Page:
The authors said their method of sampling the population is a “standard tool of epidemiology and is used by the U.S. government and many other agencies.” Professionals familiar with such research told CNN that the survey’s methodology is sound.

Ronald Waldman, an epidemiologist at Columbia University who worked at the Centers for Disease Control and Prevention for many years, called the survey method “tried and true,” and added that this is the best estimate of mortality we have.”

‘ The surveyors from the School of Medicine of Al Mustansiria University in Baghdad conducted a national survey between May and July 2006. In this survey, sites were collected according to the population size and the geographic distribution in Iraq. The survey included 16 of the 18 governates in Iraq, with larger population areas having more sample sites. The sites were selected entirely at random, so all households had an equal chance of being included. The survey used a standard cluster survey method, which is a recommended method for measuring deaths in conflict situations.

The survey team visited 50 randomly selected sites in Iraq, and at each site interviewed 40 households about deaths which had occurred from January 1, 2002, until the date of the interview in July 2006. We selected this time frame to compare results with our previous
Human Cost of Iraq War survey, which covered the period between January 2002 and September 2004. In all, information was collected from 1,849 households completing the survey, containing 12,801 persons.

This sample size was selected to be able to statistically detect death rates with 95% probability of obtaining the correct result. When the preliminary results were reviewed, it was apparent three clusters were misattributed. These were dropped from the data for analysis, giving a final total of 47 clusters, which are the basis of this study. ‘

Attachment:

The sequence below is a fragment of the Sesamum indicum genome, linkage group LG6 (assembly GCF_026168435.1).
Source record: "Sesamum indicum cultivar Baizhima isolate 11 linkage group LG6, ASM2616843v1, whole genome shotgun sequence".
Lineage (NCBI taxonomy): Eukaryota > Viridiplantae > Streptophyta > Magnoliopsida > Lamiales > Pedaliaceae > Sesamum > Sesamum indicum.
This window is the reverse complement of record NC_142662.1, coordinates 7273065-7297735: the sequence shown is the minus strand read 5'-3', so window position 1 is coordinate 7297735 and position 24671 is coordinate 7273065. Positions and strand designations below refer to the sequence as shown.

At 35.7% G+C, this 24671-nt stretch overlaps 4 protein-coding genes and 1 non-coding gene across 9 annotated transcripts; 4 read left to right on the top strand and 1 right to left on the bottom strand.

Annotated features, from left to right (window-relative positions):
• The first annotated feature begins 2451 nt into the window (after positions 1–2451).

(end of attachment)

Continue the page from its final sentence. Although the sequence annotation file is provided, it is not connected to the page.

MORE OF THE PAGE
Further information by Stephen Soldz on the methodology used by the researchers in the 2004 Lancet study.

Other key points in the survey:

  • The number of people dying in Iraq has risen each year since March 2003.
  • Those killed are predominantly males aged 15-44.
  • Deaths attributed to coalition forces accounted for 31 percent of the dead.
  • Although the “proportion of deaths ascribed to coalition forces has diminished in 2006 … the actual numbers have increased each year.”
  • Burying the Lancet

    Media Len’s illuminating article which examined how the media and elite attempted to subvert the 2004 Lancet study. Essential reading.

    Part 1 and Part 2

    Video compiled by David Edwards, contains clips from NBC’s Today Show and CNN’s American Morning.


    British government advisers backed methodology behind contentious Iraq death toll study – March 2007

    The BBC World Service made a Freedom of Information Request on 28 November 2006 for the release of information relating to the Lancet Survey on Iraqi mortality. The information was released on 14 March 2007 and has been instantly forgotten. It can now be revealed that the government ignored its own advisors who recommended caution in publicly criticizing the study.

    One of the documents just released by the Foreign Office is an e-mail in which an official asks about the Lancet report: “Are we really sure the report is likely to be right? That is certainly what the brief implies.”

    The reply from another official is: “We do not accept the figures quoted in the Lancet survey as accurate. ”

    In the same e-mail the official later writes: “However, the survey methodology used here cannot be rubbished, it is a tried and tested way of measuring mortality in conflict zones.”

    …the chief scientific adviser to the Defense Ministry, Roy Anderson, described the methods used in the study as “robust” and “close to best practice.”

    A memo from Anderson’s office to senior officials, obtained by the BBC World Service, said the chief scientist “recommends caution in publicly criticizing the study.”

    In another document, a government official — whose name has been blanked out — said “the survey methodology used here cannot be rubbished, it is a tried and tested way of measuring mortality in conflict zones.”